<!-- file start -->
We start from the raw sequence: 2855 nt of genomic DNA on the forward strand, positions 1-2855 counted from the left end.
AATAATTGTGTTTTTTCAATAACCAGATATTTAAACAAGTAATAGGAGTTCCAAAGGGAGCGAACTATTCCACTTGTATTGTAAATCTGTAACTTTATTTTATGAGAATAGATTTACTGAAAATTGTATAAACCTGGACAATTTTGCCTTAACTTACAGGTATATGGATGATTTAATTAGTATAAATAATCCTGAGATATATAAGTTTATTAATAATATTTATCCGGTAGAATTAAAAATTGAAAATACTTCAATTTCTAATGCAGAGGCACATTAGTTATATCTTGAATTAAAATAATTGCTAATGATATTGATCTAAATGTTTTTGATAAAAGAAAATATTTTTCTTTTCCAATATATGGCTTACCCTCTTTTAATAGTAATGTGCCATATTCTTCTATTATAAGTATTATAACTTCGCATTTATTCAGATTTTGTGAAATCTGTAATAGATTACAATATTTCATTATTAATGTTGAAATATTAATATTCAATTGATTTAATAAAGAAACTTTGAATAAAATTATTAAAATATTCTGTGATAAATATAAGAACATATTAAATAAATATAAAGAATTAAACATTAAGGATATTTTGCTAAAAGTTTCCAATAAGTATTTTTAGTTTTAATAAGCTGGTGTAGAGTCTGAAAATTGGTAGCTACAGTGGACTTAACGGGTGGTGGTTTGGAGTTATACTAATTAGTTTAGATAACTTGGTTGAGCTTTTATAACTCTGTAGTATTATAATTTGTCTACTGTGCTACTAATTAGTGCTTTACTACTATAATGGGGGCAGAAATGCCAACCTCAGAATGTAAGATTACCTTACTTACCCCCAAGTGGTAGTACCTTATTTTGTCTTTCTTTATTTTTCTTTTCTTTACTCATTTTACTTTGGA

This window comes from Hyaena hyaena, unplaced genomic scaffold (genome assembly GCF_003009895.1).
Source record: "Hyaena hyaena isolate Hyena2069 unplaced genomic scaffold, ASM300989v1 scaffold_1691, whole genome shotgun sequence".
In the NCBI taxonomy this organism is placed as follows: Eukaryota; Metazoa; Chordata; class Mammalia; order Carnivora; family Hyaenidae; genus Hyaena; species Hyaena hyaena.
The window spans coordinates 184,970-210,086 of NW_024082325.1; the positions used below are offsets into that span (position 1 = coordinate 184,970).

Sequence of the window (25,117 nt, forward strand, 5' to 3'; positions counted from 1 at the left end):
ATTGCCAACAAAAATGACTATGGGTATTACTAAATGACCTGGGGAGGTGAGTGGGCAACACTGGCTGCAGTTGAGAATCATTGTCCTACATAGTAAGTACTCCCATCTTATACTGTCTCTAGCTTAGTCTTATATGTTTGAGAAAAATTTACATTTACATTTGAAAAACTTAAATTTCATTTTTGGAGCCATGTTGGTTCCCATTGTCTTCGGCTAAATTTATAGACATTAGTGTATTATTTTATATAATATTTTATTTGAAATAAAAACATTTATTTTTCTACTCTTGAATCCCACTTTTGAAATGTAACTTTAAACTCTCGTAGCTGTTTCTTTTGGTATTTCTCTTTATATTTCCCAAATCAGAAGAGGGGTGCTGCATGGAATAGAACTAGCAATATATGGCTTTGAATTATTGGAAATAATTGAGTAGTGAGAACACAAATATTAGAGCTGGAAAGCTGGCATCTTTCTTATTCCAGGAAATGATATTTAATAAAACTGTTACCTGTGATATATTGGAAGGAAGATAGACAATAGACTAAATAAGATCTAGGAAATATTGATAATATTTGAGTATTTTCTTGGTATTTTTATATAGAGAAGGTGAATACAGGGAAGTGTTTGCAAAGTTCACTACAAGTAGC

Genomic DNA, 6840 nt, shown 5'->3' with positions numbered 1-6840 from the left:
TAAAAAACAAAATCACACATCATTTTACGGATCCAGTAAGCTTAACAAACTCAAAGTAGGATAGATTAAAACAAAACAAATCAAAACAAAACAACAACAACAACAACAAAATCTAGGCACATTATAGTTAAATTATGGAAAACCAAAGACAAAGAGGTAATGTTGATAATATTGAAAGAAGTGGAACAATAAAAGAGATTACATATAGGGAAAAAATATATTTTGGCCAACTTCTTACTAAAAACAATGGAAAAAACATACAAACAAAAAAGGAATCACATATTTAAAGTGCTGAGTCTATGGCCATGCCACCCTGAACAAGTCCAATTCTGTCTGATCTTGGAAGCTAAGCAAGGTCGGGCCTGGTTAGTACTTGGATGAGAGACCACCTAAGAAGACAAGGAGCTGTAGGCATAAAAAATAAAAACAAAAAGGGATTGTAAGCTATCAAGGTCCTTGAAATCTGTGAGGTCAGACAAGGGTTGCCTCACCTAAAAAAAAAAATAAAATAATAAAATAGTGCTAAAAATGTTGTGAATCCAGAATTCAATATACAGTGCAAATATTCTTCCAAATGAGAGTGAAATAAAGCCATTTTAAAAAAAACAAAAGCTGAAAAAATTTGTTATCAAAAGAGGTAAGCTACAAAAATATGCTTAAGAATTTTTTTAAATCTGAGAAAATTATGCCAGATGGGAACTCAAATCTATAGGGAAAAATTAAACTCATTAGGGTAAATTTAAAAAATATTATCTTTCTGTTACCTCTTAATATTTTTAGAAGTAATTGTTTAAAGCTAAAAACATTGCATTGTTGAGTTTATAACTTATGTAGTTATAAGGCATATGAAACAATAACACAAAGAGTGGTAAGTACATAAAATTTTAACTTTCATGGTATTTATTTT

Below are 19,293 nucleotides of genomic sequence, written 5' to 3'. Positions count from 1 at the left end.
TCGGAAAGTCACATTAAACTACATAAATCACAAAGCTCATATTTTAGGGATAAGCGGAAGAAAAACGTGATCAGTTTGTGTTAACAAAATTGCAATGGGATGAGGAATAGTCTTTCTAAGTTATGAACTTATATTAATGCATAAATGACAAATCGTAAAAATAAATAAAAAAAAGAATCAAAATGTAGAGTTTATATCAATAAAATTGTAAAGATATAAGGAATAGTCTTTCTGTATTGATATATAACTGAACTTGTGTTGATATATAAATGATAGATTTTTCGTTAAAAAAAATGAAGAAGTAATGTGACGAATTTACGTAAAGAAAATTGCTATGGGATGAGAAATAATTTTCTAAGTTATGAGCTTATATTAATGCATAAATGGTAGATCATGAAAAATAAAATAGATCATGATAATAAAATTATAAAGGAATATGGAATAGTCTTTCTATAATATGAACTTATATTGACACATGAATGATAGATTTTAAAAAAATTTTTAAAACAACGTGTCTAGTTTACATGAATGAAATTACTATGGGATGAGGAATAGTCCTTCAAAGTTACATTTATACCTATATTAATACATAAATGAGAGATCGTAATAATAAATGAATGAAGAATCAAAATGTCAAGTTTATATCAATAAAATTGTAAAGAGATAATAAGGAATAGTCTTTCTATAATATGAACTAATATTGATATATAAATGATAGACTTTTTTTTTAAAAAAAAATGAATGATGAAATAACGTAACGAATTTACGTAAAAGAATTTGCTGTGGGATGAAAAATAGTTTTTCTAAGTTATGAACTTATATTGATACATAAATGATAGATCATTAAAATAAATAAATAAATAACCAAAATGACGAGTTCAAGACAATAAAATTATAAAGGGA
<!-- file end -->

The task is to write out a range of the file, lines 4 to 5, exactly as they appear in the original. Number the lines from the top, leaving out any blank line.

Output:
Source record: "Hyaena hyaena isolate Hyena2069 unplaced genomic scaffold, ASM300989v1 scaffold_1691, whole genome shotgun sequence".
In the NCBI taxonomy this organism is placed as follows: Eukaryota; Metazoa; Chordata; class Mammalia; order Carnivora; family Hyaenidae; genus Hyaena; species Hyaena hyaena.